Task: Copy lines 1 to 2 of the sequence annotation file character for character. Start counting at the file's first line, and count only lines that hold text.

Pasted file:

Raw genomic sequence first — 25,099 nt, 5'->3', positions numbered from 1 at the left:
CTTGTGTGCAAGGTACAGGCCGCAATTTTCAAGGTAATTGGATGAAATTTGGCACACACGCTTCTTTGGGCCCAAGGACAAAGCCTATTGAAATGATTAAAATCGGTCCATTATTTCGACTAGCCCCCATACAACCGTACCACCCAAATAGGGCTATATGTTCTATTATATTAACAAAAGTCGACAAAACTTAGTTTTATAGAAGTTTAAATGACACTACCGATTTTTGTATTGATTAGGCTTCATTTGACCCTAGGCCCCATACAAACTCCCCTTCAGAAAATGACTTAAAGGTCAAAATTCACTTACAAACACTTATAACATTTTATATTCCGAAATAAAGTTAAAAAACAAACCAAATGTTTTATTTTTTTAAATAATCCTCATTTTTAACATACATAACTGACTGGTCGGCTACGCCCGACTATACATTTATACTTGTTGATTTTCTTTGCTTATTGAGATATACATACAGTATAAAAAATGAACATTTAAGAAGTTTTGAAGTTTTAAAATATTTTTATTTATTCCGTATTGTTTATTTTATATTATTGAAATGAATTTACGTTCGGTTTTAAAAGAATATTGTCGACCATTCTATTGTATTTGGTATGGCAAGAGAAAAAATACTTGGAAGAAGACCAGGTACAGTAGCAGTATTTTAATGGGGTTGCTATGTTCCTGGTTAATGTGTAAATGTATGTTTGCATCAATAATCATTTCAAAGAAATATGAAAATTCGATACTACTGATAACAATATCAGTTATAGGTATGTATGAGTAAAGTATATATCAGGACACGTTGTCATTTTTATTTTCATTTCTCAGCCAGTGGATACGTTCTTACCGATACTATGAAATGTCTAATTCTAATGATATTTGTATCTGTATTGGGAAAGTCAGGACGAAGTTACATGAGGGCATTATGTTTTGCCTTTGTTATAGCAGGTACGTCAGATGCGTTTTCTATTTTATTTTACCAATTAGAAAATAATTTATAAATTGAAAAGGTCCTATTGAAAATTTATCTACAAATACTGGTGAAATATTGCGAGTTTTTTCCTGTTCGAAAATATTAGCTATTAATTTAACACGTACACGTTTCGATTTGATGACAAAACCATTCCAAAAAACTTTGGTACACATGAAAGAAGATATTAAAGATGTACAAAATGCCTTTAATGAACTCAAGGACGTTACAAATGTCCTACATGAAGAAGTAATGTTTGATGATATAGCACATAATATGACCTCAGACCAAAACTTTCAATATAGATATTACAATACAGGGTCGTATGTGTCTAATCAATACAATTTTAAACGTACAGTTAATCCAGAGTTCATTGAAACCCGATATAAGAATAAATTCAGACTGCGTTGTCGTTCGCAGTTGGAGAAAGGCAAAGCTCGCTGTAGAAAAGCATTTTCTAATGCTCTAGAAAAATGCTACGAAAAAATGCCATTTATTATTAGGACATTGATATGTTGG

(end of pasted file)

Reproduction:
Raw genomic sequence first — 25,099 nt, 5'->3', positions numbered from 1 at the left:
CTTGTGTGCAAGGTACAGGCCGCAATTTTCAAGGTAATTGGATGAAATTTGGCACACACGCTTCTTTGGGCCCAAGGACAAAGCCTATTGAAATGATTAAAATCGGTCCATTATTTCGACTAGCCCCCATACAACCGTACCACCCAAATAGGGCTATATGTTCTATTATATTAACAAAAGTCGACAAAACTTAGTTTTATAGAAGTTTAAATGACACTACCGATTTTTGTATTGATTAGGCTTCATTTGACCCTAGGCCCCATACAAACTCCCCTTCAGAAAATGACTTAAAGGTCAAAATTCACTTACAAACACTTATAACATTTTATATTCCGAAATAAAGTTAAAAAACAAACCAAATGTTTTATTTTTTTAAATAATCCTCATTTTTAACATACATAACTGACTGGTCGGCTACGCCCGACTATACATTTATACTTGTTGATTTTCTTTGCTTATTGAGATATACATACAGTATAAAAAATGAACATTTAAGAAGTTTTGAAGTTTTAAAATATTTTTATTTATTCCGTATTGTTTATTTTATATTATTGAAATGAATTTACGTTCGGTTTTAAAAGAATATTGTCGACCATTCTATTGTATTTGGTATGGCAAGAGAAAAAATACTTGGAAGAAGACCAGGTACAGTAGCAGTATTTTAATGGGGTTGCTATGTTCCTGGTTAATGTGTAAATGTATGTTTGCATCAATAATCATTTCAAAGAAATATGAAAATTCGATACTACTGATAACAATATCAGTTATAGGTATGTATGAGTAAAGTATATATCAGGACACGTTGTCATTTTTATTTTCATTTCTCAGCCAGTGGATACGTTCTTACCGATACTATGAAATGTCTAATTCTAATGATATTTGTATCTGTATTGGGAAAGTCAGGACGAAGTTACATGAGGGCATTATGTTTTGCCTTTGTTATAGCAGGTACGTCAGATGCGTTTTCTATTTTATTTTACCAATTAGAAAATAATTTATAAATTGAAAAGGTCCTATTGAAAATTTATCTACAAATACTGGTGAAATATTGCGAGTTTTTTCCTGTTCGAAAATATTAGCTATTAATTTAACACGTACACGTTTCGATTTGATGACAAAACCATTCCAAAAAACTTTGGTACACATGAAAGAAGATATTAAAGATGTACAAAATGCCTTTAATGAACTCAAGGACGTTACAAATGTCCTACATGAAGAAGTAATGTTTGATGATATAGCACATAATATGACCTCAGACCAAAACTTTCAATATAGATATTACAATACAGGGTCGTATGTGTCTAATCAATACAATTTTAAACGTACAGTTAATCCAGAGTTCATTGAAACCCGATATAAGAATAAATTCAGACTGCGTTGTCGTTCGCAGTTGGAGAAAGGCAAAGCTCGCTGTAGAAAAGCATTTTCTAATGCTCTAGAAAAATGCTACGAAAAAATGCCATTTATTATTAGGACATTGATATGTTGG